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State deaths surpass 10,000; hospitalizations plateau; Cuomo on 'reopening' plan

As the deaths due to coronavirus exceeded 10,000, and hospitalization rates leveled off, Gov. Andrew M. Cuomo said Monday morning he'd listen to experts and review infection data while forming a "reopening" plan for New York State, and possibly neighboring states.

New York State lost 671 lives due to Covid-19 on Easter Sunday, pushing the state's death toll to 10,056.

"The terrible news is as terrible as it gets," Cuomo said from Albany during his daily coronavirus update, noting that the daily death totals were "basically flat at a horrific level of pain and grief and sorrow."

"Six-hundred seventy-one people who passed away on Easter Sunday," Cuomo said. "For me, I’m Catholic, Easter Sunday is the high holy day, in many ways, and for this to happen over this weekend is really, really, especially tragic."

As has been the case for the past week, that grave news was accompanied by continued reduced rates for hospitalizations, patients put in intensive care and intubations.

"Intubations is the worst signal," said Cuomo. "People who are intubated wind up on a ventilator, most often do not come off the ventilator – something like 70 percent, 80 percent. ... So this is a scary number. When that's down, that's good, and that is down. So that's good news."

The total number of Covid-19 cases in New York State is more than 195,000. Erie County's total number of cases is 1,624.

Asked if Buffalo should be considered a "hot spot," Cuomo said that depends on what you consider a hot spot and said the state was monitoring "clusters" like Buffalo along with Long Island and downstate suburbs.

Dr. Jim Malatras, the president of SUNY Empire State College, said during the briefing that the state is keeping track of Buffalo's daily numbers.

"We’ve been following Buffalo very closely," Malatras said. "Buffalo is pretty stable right now, but if it pops, we’ll definitely have more people on it."

The state also said its unemployment website was getting good feedback after the system was rebooted late last week.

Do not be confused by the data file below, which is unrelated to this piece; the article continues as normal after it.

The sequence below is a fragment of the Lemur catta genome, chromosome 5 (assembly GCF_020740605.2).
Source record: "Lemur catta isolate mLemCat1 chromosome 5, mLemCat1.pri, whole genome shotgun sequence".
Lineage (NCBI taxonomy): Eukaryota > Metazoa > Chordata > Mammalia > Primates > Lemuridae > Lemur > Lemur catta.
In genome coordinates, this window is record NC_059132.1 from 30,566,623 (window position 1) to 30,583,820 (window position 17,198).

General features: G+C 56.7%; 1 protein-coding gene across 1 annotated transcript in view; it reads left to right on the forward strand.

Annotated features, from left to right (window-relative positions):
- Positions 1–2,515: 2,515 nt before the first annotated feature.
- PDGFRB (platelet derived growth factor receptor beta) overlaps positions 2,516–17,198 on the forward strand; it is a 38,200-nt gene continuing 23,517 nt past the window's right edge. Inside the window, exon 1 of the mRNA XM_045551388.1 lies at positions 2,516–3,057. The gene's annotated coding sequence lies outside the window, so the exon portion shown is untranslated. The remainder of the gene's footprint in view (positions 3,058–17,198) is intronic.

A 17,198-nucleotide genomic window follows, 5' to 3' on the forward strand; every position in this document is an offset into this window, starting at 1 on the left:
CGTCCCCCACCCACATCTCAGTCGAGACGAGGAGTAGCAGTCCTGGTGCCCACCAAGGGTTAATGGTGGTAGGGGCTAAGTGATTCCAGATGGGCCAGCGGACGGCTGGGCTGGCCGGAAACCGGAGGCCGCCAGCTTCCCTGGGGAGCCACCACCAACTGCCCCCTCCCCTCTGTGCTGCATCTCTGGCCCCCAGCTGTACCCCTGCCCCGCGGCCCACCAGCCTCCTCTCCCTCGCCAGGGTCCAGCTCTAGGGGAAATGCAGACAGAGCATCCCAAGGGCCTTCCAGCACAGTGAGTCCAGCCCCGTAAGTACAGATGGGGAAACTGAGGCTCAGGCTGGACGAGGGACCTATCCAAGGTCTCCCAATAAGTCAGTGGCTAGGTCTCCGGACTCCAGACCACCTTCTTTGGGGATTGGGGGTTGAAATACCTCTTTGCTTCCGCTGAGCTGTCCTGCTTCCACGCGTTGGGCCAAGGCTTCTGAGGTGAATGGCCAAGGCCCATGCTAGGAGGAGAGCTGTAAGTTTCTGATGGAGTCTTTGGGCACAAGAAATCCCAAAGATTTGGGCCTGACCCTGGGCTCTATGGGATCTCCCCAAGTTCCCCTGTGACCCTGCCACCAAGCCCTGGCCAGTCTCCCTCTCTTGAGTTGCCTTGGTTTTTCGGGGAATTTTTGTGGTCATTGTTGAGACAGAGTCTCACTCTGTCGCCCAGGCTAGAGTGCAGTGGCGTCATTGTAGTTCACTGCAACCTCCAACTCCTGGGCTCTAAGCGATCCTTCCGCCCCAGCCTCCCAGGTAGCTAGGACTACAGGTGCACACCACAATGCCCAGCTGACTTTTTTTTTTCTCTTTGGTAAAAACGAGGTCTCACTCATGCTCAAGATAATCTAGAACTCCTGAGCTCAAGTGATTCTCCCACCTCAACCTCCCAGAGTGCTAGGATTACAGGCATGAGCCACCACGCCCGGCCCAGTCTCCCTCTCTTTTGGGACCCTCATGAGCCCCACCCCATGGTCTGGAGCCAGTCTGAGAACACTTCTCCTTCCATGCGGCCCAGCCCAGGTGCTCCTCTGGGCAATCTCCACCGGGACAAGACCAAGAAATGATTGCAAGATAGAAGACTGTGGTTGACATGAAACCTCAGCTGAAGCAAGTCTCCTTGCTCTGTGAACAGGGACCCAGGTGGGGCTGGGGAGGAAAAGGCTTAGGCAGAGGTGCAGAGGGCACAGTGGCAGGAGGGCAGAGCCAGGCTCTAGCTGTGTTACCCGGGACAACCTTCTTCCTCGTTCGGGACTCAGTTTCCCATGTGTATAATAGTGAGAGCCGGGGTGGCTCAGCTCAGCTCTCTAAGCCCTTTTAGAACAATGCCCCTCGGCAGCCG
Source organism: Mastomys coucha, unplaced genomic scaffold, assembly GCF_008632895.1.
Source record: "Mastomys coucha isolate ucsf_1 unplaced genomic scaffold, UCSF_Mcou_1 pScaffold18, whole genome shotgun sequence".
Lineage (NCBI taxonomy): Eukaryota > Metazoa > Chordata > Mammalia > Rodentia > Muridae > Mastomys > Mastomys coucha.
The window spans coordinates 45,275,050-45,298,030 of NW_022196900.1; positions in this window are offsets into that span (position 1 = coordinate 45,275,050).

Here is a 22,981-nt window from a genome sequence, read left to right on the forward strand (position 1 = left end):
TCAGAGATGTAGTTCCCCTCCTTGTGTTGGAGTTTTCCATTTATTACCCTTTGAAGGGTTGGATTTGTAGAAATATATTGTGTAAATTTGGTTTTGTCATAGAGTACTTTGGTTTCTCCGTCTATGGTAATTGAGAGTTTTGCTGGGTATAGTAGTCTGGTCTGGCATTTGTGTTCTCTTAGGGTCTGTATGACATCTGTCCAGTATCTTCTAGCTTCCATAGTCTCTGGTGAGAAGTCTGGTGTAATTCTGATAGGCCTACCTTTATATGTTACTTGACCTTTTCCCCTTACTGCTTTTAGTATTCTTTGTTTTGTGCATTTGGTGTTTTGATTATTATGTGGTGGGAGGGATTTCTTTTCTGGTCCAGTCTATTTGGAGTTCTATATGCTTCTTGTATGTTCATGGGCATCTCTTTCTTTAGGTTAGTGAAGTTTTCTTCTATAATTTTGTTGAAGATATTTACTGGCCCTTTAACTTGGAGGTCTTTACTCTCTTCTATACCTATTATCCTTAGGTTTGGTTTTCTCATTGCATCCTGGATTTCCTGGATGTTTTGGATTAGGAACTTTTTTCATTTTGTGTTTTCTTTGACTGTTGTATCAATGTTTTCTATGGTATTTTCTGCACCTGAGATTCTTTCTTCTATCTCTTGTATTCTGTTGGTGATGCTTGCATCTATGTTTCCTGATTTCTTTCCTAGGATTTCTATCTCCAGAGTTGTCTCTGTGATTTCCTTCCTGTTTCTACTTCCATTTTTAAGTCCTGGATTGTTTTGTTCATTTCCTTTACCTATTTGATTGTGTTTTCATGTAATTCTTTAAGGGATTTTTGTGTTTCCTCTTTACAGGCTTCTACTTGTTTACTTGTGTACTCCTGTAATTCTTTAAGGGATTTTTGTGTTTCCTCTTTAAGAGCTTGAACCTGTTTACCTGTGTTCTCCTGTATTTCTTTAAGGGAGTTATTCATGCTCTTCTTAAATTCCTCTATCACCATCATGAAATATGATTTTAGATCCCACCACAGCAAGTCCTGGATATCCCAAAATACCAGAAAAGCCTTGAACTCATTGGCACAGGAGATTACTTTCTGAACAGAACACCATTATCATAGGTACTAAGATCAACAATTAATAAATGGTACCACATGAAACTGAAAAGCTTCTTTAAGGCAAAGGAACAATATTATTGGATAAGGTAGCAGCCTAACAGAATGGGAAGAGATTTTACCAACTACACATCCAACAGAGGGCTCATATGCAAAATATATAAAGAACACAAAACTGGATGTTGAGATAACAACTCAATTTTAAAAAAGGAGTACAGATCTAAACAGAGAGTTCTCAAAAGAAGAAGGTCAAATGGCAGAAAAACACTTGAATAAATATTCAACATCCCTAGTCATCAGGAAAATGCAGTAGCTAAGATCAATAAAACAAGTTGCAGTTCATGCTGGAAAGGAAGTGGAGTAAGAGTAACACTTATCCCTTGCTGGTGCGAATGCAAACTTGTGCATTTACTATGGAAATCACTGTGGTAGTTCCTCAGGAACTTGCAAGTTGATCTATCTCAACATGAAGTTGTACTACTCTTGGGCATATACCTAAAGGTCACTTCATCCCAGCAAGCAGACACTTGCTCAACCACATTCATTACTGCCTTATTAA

Secretary to the Governor Melissa DeRosa said that 200,000 outgoing calls were made by the Department of Labor over the weekend. The system was changed so that those applying for unemployment who had missing information to be followed up on would not have to spend time on hold and contribute to a logjam that crashed the former system; the state now calls those who are applying and need follow-up service.

DeRosa said that those applying for unemployment should answer calls that may come up as private, because that could very well be the Department of Labor calling about their case.

In his discussion of "reopening" the state, Cuomo said, "we will listen to the experts, we will follow the data."

The governor talked of the "opening of the valve" in terms of the easing of isolation and increasing economic activity, saying that "when you turn that valve, you have to turn that valve very slowly."

Cuomo said the state should "recalibrate the 'essential worker' economy," saying that at present, "essential workers" have been limited to transportation and the medical fields, but that determinations would have to be made to see which workers could return to their jobs.

The governor stressed that more testing and continued precautions – including gloves, masks and temperature-taking – would need to accompany reopening.

"You need more testing as you are opening that valve," Cuomo said.

The governor said that any reopening steps would have to be carried out while paying close watch to the infection rate.

"While you are opening that valve, you have to watch the meter," he said. "What is the meter? The meter is the infection rate.

"There is a cause and effect. You have density, you have more people infecting other people, you will see it in a matter of days. … If you see the infection rate going up, then you know you have opened the valve too fast.

"That is the delicate balance we have to work through."

Cuomo said that various systems would have to be "reopened" at the same time due to their dependence on each other. He cited transportation, the economy and schools as three such "gears."

"These systems work in coordination," he said. "They are big gears, and each gear enmeshes with the other gears. And you can't start one gear if the other ones aren't started."

Cuomo said that he has been in discussion with governors of Connecticut and New Jersey as well as other states with the goal of working together, and that there would be an announcement in Albany at 2 p.m. Monday to that end.

"The optimum is to have as coordinated a plan as you can," said Cuomo. "This is a time for smart, competent, effective government."

Cuomo was asked about the possibility of President Trump firing Dr. Anthony Fauci, the director of the National Institute of Allergy and Infectious Diseases, after Trump retweeted a call to remove the popular member of the White House's coronavirus task force.

"I think Dr. Fauci is great," Cuomo said. "I think Americans trust him. He’s been very helpful to me as governor.

"As crazy as things get in this world, in crazy Washington, I can’t imagine that happening."

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